Malaysia–– KLANG: Two fires that started at Johan Setia over the week have been extinguished but are still smokey, state executive councillor Elizabeth Wong told Selangor Times yesterday.
The first fire started at Jalan 6 last Saturday while the second began burning and spread to 10 acres of forest around Batu 7, Jalan Klang-Banting on Tuesday.
Wong, who is in charge of environmental affairs in Selangor, said both fires have been put out and authorities are monitoring the peat forest vulnerable to fires round-the-clock.
The smog from Johan Setia, coupled with the annual haze from Sumatera, have been a health hazard to residents at Kampung Johan Setia and Bandar Puteri.
Bandar Puteri resident Elaine Tam suspects that her cough, which has yet to heal after three weeks, is a direct result of the haze.
We try to seal our windows and doors, source for air purifiers to keep (our) indoor air free from the acid burning smell every night, but we cant eliminate it totally and need to live with it throughout the night, she wrote to the paper on Tuesday to voice her concerns.
Tam added that she has called the local council and Department of Environment to lodge complaints several times.
I really hope the state and responsible departments can look into this seriously, said the frustrated resident.
Klang Municipal Council (MPK) acting president Ikhsan Mukri had announced on Tuesday that it is setting up an action committee involving various relevant agencies to find long-term solutions to the problem.
He said firefighters and the councils enforcement officers have had to resort to using rattan canes to put out the peat fires in Johan Setia during dry seasons.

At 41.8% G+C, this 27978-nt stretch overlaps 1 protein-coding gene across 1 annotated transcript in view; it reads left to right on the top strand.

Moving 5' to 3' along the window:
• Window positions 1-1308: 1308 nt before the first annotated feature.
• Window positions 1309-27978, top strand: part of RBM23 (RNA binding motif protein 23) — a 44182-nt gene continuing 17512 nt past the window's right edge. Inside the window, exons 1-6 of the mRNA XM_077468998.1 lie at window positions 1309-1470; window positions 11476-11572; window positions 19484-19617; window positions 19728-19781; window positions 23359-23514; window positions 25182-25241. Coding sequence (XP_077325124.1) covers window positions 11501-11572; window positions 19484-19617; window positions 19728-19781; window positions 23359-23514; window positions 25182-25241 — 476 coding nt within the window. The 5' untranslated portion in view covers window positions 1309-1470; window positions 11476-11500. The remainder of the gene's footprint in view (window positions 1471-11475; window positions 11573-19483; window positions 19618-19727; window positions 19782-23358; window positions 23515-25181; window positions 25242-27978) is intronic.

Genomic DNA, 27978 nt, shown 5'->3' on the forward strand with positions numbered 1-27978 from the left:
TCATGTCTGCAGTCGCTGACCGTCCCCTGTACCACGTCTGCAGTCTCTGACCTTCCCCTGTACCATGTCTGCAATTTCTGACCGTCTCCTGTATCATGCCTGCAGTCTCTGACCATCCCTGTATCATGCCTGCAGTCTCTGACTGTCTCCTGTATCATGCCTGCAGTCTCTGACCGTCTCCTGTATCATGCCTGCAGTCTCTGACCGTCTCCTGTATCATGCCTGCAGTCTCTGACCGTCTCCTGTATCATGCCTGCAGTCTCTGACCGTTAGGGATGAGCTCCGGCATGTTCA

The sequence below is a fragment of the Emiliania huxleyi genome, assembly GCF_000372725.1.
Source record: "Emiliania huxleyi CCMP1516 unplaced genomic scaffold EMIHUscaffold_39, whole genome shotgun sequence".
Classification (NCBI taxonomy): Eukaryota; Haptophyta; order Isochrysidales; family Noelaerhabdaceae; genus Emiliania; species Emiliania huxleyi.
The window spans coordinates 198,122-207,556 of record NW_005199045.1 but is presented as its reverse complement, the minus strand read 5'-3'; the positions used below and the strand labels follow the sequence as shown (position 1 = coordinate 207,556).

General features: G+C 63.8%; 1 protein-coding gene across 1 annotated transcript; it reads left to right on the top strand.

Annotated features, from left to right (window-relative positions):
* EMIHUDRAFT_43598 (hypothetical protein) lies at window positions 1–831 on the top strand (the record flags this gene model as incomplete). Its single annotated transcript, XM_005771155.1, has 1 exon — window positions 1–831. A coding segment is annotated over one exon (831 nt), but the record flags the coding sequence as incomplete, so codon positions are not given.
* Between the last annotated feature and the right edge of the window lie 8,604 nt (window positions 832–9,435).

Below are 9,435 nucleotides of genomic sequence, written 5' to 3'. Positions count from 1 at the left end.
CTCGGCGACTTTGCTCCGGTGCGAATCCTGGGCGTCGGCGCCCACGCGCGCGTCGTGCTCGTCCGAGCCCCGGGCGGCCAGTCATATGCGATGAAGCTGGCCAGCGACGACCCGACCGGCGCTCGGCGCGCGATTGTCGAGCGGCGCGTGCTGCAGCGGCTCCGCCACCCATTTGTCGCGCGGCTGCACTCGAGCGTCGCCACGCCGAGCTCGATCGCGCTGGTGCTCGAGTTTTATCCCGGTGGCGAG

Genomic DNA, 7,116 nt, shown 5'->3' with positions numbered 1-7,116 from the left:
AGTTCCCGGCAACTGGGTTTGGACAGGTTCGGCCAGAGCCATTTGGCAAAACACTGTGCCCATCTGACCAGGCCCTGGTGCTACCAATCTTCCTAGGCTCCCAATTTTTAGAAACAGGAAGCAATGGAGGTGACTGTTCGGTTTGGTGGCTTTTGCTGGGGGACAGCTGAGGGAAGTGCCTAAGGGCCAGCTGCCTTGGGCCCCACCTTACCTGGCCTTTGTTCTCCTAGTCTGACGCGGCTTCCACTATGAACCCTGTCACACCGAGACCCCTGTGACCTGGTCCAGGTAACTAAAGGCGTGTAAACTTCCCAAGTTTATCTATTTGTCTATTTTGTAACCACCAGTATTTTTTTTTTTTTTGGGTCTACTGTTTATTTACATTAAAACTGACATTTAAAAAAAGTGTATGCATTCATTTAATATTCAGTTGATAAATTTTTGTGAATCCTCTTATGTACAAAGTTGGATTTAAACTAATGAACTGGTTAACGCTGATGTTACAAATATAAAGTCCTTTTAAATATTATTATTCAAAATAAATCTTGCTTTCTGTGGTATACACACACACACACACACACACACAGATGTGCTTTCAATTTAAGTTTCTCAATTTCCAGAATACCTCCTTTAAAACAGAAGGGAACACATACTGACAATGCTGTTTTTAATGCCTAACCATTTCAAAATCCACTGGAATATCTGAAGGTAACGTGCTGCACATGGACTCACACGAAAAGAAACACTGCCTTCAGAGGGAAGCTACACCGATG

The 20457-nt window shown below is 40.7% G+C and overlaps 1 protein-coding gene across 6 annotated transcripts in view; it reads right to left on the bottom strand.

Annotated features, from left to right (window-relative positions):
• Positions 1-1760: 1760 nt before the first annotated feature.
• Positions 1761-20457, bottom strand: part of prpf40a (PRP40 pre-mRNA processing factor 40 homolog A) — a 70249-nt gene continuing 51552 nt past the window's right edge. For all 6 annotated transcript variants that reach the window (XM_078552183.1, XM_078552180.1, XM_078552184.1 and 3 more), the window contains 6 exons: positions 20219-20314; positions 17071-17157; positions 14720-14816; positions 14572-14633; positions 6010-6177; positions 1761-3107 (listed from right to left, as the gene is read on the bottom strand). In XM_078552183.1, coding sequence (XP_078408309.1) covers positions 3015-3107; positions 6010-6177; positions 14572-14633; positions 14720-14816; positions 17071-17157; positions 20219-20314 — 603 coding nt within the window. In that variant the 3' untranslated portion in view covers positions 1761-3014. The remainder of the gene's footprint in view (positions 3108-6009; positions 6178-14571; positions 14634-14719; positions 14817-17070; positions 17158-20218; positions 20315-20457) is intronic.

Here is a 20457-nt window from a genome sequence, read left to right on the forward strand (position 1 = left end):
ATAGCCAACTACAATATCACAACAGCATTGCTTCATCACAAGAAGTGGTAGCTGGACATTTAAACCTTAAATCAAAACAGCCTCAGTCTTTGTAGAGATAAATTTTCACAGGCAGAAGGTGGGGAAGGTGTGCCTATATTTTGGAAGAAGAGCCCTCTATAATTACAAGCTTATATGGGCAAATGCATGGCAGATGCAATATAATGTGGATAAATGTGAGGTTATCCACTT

The method is not very effective and Ikhsan plans to propose to the joint action committee, which should meet by next week, to develop a drainage system to channel water through the secondary peat forest during dry spells.
Meanwhile, Wong also clarified that the source of burning odour and haze in Bukit Tinggi, Bandar Botanik and Taman Sentosa are not from Johan Setia but Sumatera.
The wind direction does not spread to Bukit Tinggi and beyond, she said in a phone interview earlier on Tuesday.
The Bukit Lanjan assemblyperson said the 130 hotspots reported in Sumatera last week is the main source of the haze that has returned to shroud the Klang Valley.
The Air Pollutant Index (API) in Port Klang had breached the 100 mark to reach unhealthy levels at 122 on Monday, declined slightly to 116 on Tuesday, 101 on Wednesday and finally slide back to moderate level (80) yesterday.
But the API in Petaling Jaya, Shah Alam, Banting and Kuala Selangor has hovered between the moderate level of 51 to 99, with only Kuala Selangor exceeding the 100 mark on Wednesday (102).